Federal lawsuit claims BlueCross violated employees' rights to religious freedom

Staff photo by Matt Hamilton/ Chattanooga resident Jerry Spriggs rolls up his sleeve at Mt. Canaan Church on Sept. 23. BlueCross BlueSheild of Tennessee partnered with the church and pharmacists with Walgreens administered flu and COVID-19 vaccines.

Three former employees of Chattanooga-based BlueCross BlueShield of Tennessee have filed a federal lawsuit against the company claiming they were terminated for refusing to get a COVID-19 vaccine and the company declined to extend them a religious exemption.

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"Defendant decided that unvaccinated employees -- even those who defendant admits have sincerely held religious objections to the vaccine -- were to be terminated from their employment despite their sincerely held religious beliefs and the reasonableness of their accommodation requests," the lawsuit filed this month said.


The complaint was filed by Matt Abernathy of Nashville, Heather Hutton of Bristol, Tennessee, and Kerrie Ingle of Soddy-Daisy, who say they were fired in 2021. They are seeking class action status to represent more than 50 people they say were terminated in a similar fashion.

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"Many submitted requests for religious exemptions and reasonable accommodations," the plaintiffs' legal team said in a news release. "Rather than provide a reasonable accommodation such as a telecommuting option ... or a testing option, BCBST's response was that you have 30 days to change your deeply held religious convictions and get the shot, find a new job, or be fired."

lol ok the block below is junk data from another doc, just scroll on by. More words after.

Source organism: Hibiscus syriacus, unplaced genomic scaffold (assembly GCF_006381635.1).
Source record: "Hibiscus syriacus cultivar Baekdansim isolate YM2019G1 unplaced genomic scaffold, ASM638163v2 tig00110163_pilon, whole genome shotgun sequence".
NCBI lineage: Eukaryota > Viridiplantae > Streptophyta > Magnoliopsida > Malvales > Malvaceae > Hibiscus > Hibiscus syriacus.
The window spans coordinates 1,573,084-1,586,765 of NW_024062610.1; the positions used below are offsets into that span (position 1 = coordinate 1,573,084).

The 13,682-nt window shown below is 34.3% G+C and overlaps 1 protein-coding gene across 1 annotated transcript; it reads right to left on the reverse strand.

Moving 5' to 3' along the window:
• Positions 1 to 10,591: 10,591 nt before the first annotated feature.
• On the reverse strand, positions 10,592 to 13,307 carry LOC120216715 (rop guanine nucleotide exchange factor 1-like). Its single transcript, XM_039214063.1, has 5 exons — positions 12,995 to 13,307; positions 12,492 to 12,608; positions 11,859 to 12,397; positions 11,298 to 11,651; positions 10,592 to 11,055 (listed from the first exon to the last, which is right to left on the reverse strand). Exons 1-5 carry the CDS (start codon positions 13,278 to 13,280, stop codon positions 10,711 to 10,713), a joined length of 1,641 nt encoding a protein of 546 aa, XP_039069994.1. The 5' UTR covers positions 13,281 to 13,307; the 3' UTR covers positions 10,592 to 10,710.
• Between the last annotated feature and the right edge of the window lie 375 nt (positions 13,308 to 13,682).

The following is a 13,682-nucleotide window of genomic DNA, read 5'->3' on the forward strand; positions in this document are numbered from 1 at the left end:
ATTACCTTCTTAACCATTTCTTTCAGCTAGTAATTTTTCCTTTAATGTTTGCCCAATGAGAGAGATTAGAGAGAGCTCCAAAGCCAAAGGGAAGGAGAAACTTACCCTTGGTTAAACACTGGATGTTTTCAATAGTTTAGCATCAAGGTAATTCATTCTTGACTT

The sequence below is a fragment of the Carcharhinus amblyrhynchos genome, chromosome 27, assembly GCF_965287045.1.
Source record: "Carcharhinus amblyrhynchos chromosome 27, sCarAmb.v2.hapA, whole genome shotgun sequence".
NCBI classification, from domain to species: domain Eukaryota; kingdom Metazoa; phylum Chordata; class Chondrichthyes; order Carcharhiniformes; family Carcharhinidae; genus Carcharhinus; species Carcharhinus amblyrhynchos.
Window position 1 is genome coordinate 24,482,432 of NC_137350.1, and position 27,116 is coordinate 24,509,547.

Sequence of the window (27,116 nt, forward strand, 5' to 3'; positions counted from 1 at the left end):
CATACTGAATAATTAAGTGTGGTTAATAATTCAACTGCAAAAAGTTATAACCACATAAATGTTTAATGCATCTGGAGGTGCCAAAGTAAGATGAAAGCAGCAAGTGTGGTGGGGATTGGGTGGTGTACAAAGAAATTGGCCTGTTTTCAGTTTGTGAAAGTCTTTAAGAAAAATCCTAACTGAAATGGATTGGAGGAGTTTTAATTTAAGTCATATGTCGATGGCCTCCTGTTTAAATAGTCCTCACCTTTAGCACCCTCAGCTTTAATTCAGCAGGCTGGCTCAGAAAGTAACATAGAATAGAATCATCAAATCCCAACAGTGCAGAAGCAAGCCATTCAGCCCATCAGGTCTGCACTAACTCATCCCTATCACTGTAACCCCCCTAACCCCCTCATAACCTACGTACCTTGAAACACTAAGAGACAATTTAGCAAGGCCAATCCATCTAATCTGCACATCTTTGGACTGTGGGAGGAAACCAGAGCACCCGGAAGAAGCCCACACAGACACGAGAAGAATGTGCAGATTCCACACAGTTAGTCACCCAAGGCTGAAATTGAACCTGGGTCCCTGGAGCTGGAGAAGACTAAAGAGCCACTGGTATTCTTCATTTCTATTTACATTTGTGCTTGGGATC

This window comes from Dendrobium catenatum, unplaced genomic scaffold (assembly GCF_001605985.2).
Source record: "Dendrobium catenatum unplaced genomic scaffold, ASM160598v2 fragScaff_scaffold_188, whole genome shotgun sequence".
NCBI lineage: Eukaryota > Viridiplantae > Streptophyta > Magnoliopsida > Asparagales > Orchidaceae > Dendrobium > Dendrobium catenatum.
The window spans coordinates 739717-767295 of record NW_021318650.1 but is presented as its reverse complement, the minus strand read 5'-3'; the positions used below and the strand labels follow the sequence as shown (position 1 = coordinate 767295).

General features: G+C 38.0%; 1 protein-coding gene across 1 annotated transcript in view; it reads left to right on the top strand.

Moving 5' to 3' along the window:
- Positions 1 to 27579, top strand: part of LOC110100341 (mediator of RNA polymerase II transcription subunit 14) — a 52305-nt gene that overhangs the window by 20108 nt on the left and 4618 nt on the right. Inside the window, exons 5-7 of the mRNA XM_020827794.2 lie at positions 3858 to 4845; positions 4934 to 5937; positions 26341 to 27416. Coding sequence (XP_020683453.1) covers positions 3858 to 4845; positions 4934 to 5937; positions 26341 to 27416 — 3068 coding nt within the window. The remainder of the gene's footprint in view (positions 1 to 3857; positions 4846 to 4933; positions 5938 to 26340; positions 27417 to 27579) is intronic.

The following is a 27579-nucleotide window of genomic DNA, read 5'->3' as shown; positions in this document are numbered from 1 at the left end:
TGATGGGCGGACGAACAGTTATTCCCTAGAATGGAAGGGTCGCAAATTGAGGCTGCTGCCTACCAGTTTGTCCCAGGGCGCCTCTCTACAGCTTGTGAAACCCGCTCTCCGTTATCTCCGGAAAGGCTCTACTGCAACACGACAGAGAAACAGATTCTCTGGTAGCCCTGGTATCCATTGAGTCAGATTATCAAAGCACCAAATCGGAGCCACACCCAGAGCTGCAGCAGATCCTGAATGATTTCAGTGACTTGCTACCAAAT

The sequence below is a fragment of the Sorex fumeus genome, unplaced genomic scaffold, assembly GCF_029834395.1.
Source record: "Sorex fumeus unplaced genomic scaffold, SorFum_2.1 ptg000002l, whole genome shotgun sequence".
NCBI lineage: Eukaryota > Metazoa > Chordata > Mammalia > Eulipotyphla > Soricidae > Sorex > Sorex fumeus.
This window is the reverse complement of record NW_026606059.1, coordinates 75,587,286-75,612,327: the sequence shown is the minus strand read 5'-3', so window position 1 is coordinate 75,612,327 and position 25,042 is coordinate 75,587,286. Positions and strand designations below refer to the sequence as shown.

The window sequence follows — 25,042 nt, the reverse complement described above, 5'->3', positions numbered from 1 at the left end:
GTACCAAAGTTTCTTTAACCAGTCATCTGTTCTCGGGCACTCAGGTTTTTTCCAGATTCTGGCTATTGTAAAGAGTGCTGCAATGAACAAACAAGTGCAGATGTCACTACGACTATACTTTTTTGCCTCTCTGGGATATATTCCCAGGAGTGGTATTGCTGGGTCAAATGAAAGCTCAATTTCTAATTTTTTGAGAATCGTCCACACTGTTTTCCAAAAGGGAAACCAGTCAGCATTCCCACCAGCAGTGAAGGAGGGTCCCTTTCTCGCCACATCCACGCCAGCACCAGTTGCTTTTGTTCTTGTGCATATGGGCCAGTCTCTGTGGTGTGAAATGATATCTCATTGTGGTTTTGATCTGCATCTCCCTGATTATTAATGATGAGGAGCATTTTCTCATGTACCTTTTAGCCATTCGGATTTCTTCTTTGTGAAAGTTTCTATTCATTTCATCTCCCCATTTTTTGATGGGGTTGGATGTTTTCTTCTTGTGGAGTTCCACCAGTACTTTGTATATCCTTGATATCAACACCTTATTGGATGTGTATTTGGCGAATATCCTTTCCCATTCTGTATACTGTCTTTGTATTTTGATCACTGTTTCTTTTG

BlueCross did not respond to the Chattanooga Times Free Press request for comment.

The lawsuit did not specify any monetary compensation sought from the company, and the Knoxville-based attorneys for the plaintiffs, Jesse D. Nelson and Clint J. Coleman, could not be reached for comment by phone and did not respond to inquiries via email.

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The lawsuit, however, said the company essentially asked the employees to choose between their beliefs and their job.

"As to those who chose their faith, defendant terminated their employment," the lawsuit said. "In so doing, defendant violated Title VII of the Civil Rights Act of 1964 by discriminating against plaintiffs based on their religious beliefs."

The lawsuit claims the former employees said they believed the COVID-19 vaccine was created with "fetal cell lines derived from aborted fetal tissue and would be sinful to interject such products into their bodies. They believe a Christian's body being surrendered to God is a form of spiritual worship. (See, e.g., Romans 12:1)."

Contact La Shawn Pagán at lpagan@timesfreepress.com or 423-757-6476.